By TOM HAYS
Associated Press Writer
May 18, 2006, 4:18 PM EDT
NEW YORK -- A New York Police Department officer born in Bangladesh testified Thursday that commanders assigned him straight out of the police academy to go undercover in a Muslim neighborhood as part of their response to the Sept. 11 attacks.
The undercover investigator, who is Muslim, said at a Manhattan subway bomb plot trial in federal court that he was "told to be a member of the community, hang out and get information."
One place he hung out was an Islamic bookstore near a Brooklyn mosque, where he said he heard a Pakistani immigrant charged in the plot openly praise Osama bin Laden while damning the United States.
During a conversation on the second anniversary of the 2001 destruction of the World Trade Center, Shahawar Matin Siraj "complimented bin Laden," the undercover officer told jurors.
"He said he was a talented brother and a great planner and that he hoped bin Laden planned something big for America," the officer said.
Siraj, 23, was arrested on the eve of the 2004 Republican National Convention on charges he plotted to blow up a subway station in Herald Square, a dense shopping district that includes Macy's flagship department store. If convicted, he could face up to 20 years in prison.
Defense attorneys have characterized Siraj as a harmless dupe who was entrapped by a crafty older informant in a phony plot that never got off the ground.
The trial, in its fourth week, has opened a window to how the nation's largest police department responded to the attacks on Sept. 11, 2001, by identifying officers of Middle Eastern or central Asian origin within its ranks and reassigning some to intelligence duty. It also hired paid civilian informants, including an Egyptian man who adopted the role of Siraj's co-conspirator after infiltrating the mosque where the defendant worshipped.
The undercover officer first appeared on Wednesday as the trial's last witness using his alias, Kamil Pasha, and prosecutors sought to limit testimony about his background and police methods. But on cross-examination on Thursday, he was forced to reveal parts of his story.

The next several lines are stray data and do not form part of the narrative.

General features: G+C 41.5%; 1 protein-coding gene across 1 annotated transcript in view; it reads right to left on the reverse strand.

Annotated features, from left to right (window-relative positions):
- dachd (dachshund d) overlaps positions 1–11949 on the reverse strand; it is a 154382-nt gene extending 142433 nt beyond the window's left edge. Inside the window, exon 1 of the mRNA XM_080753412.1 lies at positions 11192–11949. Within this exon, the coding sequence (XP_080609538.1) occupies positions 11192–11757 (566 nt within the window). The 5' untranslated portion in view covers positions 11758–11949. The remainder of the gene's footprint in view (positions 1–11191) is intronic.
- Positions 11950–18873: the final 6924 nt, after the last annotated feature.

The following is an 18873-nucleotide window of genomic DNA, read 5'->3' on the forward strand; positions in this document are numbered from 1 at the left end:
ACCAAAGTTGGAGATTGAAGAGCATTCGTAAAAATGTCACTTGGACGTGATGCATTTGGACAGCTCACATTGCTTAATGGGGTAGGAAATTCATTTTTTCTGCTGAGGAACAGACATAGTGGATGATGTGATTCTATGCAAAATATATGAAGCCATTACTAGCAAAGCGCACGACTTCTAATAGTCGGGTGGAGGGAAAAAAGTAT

The witness testified that he came to the United States at age 7. He joined the police department in 2002 at 23 and quickly found himself on the fast track to becoming a detective.
Two weeks after he graduated from the academy, he was assigned to gather intelligence in and around the Brooklyn mosque, the Islamic Society of Bay Ridge. He claimed he was "surprised and shocked" by the anti-American tirades and other radical rhetoric about suicide bombings and terrorist training camps he overheard at the bookstore where the defendant worked as a clerk.
"I grew up with a peaceful religion," he said. "Where in Islam does it say you can blow up a train station?"
He soon began sending regular e-mail reports to his NYPD handler about Siraj. He said the defendant advocated a holy war against the United States as revenge for its support of Israel and predicted, "If the United States went to war in Iraq, there was going to be terrorist attacks here."
The undercover testified that he won the trust of Siraj by not challenging his views.
"I would pretty much agree," he said. "I would say, 'Yes, you're right."'
Copyright 2006 Newsday Inc.